In contrast, residential condos are less likely to be considered non warrantable condo if they fall within certain criteria. For example:
Condos that have been used as rentals should still be considered warrantable so long as the tenant occupying them is paying rent at market value. This can help confirm that the rental income is enough for you to service your mortgage payments. However, if your condo has been a rental for years and there’s no indication of its being sold any time soon (such as it is listed on MLS), then you may need help from an experienced buyer’s agent when selling your property
Non warrantable land contract
In some states, a land contract is not considered to be a mortgage. For example, in California and Arizona, contracts for the sale of non warrantable condo must provide for payment of all or part of the purchase price through instalments. These types of contracts are often referred to as “land contracts” or “contracts for deed” and generally require that the seller transfer legal title to the buyer only after he or she has paid off all instalments due under that contract. When a bank purchases property on these terms and makes payments directly to a seller, it does not create an enforceable security interest in favour of either FHA/VA/USDA insured mortgages.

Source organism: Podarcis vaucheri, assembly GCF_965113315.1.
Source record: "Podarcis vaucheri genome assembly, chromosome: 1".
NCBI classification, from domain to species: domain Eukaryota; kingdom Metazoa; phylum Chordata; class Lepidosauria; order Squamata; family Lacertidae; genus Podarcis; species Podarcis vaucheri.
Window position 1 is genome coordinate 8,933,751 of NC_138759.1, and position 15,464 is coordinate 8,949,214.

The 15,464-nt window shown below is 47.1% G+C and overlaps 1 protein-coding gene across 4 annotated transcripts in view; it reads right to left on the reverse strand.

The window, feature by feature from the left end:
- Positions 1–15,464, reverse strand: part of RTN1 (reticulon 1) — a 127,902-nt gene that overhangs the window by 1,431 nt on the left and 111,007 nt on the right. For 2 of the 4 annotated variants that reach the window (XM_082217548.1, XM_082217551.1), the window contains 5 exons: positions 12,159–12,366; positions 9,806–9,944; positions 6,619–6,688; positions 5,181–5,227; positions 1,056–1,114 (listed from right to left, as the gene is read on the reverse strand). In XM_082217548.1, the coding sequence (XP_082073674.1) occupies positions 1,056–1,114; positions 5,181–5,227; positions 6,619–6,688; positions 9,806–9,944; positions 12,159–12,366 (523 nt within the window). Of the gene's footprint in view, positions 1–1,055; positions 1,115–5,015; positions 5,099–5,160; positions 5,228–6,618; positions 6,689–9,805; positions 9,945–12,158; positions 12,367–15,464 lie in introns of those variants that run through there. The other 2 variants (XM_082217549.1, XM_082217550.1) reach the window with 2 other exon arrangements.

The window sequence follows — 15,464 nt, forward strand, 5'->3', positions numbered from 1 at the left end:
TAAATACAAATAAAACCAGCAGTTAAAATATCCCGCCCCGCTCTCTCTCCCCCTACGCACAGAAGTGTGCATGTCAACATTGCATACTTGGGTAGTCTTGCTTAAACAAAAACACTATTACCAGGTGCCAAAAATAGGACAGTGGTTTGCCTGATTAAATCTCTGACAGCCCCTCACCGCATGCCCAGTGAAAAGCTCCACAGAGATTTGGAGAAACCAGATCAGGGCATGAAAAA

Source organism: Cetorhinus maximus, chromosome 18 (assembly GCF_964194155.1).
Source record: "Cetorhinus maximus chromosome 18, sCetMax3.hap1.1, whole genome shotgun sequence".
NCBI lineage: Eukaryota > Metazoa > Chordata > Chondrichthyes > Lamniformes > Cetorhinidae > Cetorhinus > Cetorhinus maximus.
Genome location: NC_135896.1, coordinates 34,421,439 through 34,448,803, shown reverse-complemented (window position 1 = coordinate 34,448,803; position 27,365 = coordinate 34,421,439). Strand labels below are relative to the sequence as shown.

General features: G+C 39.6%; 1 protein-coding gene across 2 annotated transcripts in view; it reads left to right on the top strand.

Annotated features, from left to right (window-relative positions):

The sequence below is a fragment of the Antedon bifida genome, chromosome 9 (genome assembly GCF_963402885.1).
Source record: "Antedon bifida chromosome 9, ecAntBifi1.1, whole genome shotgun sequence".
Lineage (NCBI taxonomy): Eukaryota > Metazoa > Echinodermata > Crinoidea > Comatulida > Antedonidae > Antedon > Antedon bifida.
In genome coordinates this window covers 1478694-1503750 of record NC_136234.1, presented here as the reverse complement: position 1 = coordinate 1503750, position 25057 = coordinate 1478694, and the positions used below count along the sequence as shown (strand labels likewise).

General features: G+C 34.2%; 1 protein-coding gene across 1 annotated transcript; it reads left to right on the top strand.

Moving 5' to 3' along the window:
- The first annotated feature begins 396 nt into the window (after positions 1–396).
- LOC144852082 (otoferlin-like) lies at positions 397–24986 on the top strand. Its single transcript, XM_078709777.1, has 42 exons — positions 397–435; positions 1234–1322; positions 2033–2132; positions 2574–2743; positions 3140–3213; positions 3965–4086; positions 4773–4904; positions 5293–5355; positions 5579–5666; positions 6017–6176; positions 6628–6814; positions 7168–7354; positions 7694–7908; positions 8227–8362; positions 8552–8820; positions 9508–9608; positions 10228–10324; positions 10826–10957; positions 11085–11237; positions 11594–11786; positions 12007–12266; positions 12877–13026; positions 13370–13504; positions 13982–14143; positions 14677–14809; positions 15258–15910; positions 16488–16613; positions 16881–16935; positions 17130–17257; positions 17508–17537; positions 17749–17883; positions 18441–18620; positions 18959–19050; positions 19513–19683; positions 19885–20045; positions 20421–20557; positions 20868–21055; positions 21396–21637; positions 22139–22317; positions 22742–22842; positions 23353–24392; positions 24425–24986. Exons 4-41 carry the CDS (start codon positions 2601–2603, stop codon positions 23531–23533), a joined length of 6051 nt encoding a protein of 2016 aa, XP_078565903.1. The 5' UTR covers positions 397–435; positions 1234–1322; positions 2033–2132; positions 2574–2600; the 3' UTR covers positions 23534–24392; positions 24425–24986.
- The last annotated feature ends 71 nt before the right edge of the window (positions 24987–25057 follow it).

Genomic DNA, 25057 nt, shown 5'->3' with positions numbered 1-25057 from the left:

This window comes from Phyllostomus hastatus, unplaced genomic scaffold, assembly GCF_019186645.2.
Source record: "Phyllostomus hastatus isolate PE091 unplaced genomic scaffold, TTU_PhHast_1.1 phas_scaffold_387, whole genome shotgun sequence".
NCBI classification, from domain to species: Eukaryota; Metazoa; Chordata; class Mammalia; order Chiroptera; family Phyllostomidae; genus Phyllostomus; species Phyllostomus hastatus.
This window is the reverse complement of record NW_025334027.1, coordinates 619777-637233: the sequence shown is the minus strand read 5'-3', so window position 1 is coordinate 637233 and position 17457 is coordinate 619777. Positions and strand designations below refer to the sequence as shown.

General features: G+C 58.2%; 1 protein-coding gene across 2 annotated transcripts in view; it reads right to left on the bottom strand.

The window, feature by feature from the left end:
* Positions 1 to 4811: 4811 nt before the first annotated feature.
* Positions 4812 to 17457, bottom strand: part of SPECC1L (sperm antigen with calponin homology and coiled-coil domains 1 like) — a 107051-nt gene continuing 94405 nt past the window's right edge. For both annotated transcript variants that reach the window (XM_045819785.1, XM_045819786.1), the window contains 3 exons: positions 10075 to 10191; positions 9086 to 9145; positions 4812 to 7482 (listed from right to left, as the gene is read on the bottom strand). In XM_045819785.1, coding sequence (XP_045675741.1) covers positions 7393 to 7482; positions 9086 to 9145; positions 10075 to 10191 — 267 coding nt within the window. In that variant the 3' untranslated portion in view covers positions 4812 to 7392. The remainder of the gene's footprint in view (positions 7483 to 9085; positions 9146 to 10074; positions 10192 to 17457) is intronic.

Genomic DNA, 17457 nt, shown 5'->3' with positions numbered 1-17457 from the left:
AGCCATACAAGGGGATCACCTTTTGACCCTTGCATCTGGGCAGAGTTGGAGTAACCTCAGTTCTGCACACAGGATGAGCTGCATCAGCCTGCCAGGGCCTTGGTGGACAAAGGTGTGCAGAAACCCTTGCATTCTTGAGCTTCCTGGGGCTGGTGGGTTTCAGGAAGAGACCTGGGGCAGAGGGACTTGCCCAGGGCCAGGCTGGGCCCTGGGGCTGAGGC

Non Warrantable Condo Criteria
There are a few things to keep in mind when determining if your non warrantable condo is. The property must be owner-occupied (not a rental). If the property is rented out and not the primary residence of the owner, it cannot be insured through WA State Housing Finance Commission.
The condo must be in a building of 50 units or less. While there may be some exceptions, this number is generally accepted as being the maximum number that can be insured by WSHFC without having to pay extra fees for insurance requirements under state law (RCW 50.80). This means that if you live in an apartment complex with 51 apartments or more, then you probably won’t qualify for help from WSHFC unless your landlord agrees to take on some of these costs themselves (which they may not do).
There are also certain restrictions on how many stories high the building can be along with how many units per floor are allowed by state law when it comes to purchasing insurance coverage through our program; most similar policies offered elsewhere will only cover homes that meet these qualifications as well, so if yours doesn’t conform then chances are good that someone else will have paid more money than necessary because their policy was made invalid due to one small mistake!
There are many reasons that a condo might not be approved for FHA financing. The most common include non warrantable condo, properties with more than 49% commercial use, and condominiums that have not been approved by Fannie Mae or Freddie Mac. However, if you’re looking to buy an income property then you may be able to get approval on your condo if it meets certain criteria such as being owner-occupied versus an investment property.